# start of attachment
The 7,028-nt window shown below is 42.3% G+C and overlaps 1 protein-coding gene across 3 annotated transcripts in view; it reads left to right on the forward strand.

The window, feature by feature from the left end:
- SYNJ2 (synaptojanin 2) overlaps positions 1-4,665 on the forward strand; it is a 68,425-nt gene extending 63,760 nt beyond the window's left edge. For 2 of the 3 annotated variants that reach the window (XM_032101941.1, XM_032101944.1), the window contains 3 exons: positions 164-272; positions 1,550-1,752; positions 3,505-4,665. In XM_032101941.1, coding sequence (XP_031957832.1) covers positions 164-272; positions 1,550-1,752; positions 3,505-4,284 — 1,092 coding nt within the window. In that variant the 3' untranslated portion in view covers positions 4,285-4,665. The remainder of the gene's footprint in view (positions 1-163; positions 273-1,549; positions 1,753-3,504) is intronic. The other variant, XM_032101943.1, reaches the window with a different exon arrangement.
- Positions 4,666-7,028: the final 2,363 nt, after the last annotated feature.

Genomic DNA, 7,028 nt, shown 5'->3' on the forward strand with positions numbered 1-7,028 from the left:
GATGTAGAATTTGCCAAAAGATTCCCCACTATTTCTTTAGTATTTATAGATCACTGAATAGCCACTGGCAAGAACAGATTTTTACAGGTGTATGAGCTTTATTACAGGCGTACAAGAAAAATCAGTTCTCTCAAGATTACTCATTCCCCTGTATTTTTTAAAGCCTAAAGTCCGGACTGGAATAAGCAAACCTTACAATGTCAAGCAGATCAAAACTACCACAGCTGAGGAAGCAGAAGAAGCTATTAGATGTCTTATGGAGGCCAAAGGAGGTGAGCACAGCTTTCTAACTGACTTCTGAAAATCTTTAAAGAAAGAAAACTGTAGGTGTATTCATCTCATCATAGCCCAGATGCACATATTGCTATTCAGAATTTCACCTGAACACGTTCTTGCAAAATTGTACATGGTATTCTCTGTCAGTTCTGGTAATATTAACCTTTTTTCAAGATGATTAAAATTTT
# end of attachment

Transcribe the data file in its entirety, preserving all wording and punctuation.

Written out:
The 7,028-nt window shown below is 42.3% G+C and overlaps 1 protein-coding gene across 3 annotated transcripts in view; it reads left to right on the forward strand.

The window, feature by feature from the left end:
- SYNJ2 (synaptojanin 2) overlaps positions 1-4,665 on the forward strand; it is a 68,425-nt gene extending 63,760 nt beyond the window's left edge. For 2 of the 3 annotated variants that reach the window (XM_032101941.1, XM_032101944.1), the window contains 3 exons: positions 164-272; positions 1,550-1,752; positions 3,505-4,665. In XM_032101941.1, coding sequence (XP_031957832.1) covers positions 164-272; positions 1,550-1,752; positions 3,505-4,284 — 1,092 coding nt within the window. In that variant the 3' untranslated portion in view covers positions 4,285-4,665. The remainder of the gene's footprint in view (positions 1-163; positions 273-1,549; positions 1,753-3,504) is intronic. The other variant, XM_032101943.1, reaches the window with a different exon arrangement.
- Positions 4,666-7,028: the final 2,363 nt, after the last annotated feature.

Genomic DNA, 7,028 nt, shown 5'->3' on the forward strand with positions numbered 1-7,028 from the left:
GATGTAGAATTTGCCAAAAGATTCCCCACTATTTCTTTAGTATTTATAGATCACTGAATAGCCACTGGCAAGAACAGATTTTTACAGGTGTATGAGCTTTATTACAGGCGTACAAGAAAAATCAGTTCTCTCAAGATTACTCATTCCCCTGTATTTTTTAAAGCCTAAAGTCCGGACTGGAATAAGCAAACCTTACAATGTCAAGCAGATCAAAACTACCACAGCTGAGGAAGCAGAAGAAGCTATTAGATGTCTTATGGAGGCCAAAGGAGGTGAGCACAGCTTTCTAACTGACTTCTGAAAATCTTTAAAGAAAGAAAACTGTAGGTGTATTCATCTCATCATAGCCCAGATGCACATATTGCTATTCAGAATTTCACCTGAACACGTTCTTGCAAAATTGTACATGGTATTCTCTGTCAGTTCTGGTAATATTAACCTTTTTTCAAGATGATTAAAATTTT